• From a Vanity Fair interview: Johnny Depp on his characters’ sexualities and his desire to play Hamlet.
  • Terence Malick’s making a movie immediately after The Tree of Life!! Has anyone checked to make sure this is the same Malick we’re talking about? His new project (potentially titled The Burial) will – according to the TheWrap.com article linked above – feature Rachel McAdams and Javier Bardem.
  • Hey, it’s that time again! Censorship Time! Thanks to the Catholic League and Speaker of the House John Boehner, a David Wojnarowicz video piece has been removed from an exhibit in the National Portrait Gallery. Don’t you just love the abuse of political power to supplant the artistic expression of a man who’s been dead since 1992? JESUS. (Literally – the piece was about Jesus.) [GLAAD has another article about the censorship.]
  • As a pick-me-up, how about some terrible but still funny typography jokes?
  • Matt Mazur of PopMatters wrote a long, in-depth essay on one of my favorite movies, The Bitter Tears of Petra von Kant. I love it when people do that.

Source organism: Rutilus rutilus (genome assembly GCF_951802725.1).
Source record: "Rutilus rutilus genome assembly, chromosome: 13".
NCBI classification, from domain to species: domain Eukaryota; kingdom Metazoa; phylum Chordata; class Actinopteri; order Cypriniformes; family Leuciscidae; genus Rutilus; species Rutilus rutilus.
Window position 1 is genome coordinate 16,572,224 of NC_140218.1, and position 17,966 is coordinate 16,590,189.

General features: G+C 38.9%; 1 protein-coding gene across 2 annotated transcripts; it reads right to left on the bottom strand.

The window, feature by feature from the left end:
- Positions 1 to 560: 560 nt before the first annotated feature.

• Speaking of long, in-depth essays on movies I love, Ed Howard at Only the Cinema has one on Edward Dmytryk’s disturbing, underrated film noir The Sniper! “Stop me. Find me and stop me. I’m going to do it again.” Arthur Franz is terrifying.
  • We all love Criterion’s gorgeous DVD cover designs, but some genius decided to make fake Criterion-style covers for movies like The Fast and the Furious: Tokyo Drift (2006) and Bio-Dome (1996). Delightful.
  • This just in! Sarah Dopp wants to make a marketplace for genderplayful clothing! It’s a super-cool idea, and you should totally show your support! Yeah!

We’re running tragically low on funny/weird search terms because of how WordPress has reformatted their system, but I still have some porntastic treats for you. For example, “the horny lady in the caravan” is a pretty enigmatic search, as is the horrendously spelled “sex pusy bleak girlls.” One of those four words is not like the others. (It’s “bleak.”) Someone sought out “xander berkeley + sexuality,” which I applaud. (Berkeley, for what it’s worth, is an underappreciated character actor in films, TV, and animation; he played insensitive husbands in two of my favorite films of the ’90s, Candyman and [Safe].) And finally, we had that old classic, “pussy om nom nom.” And a merry pussy om nom nom to you too, dear reader!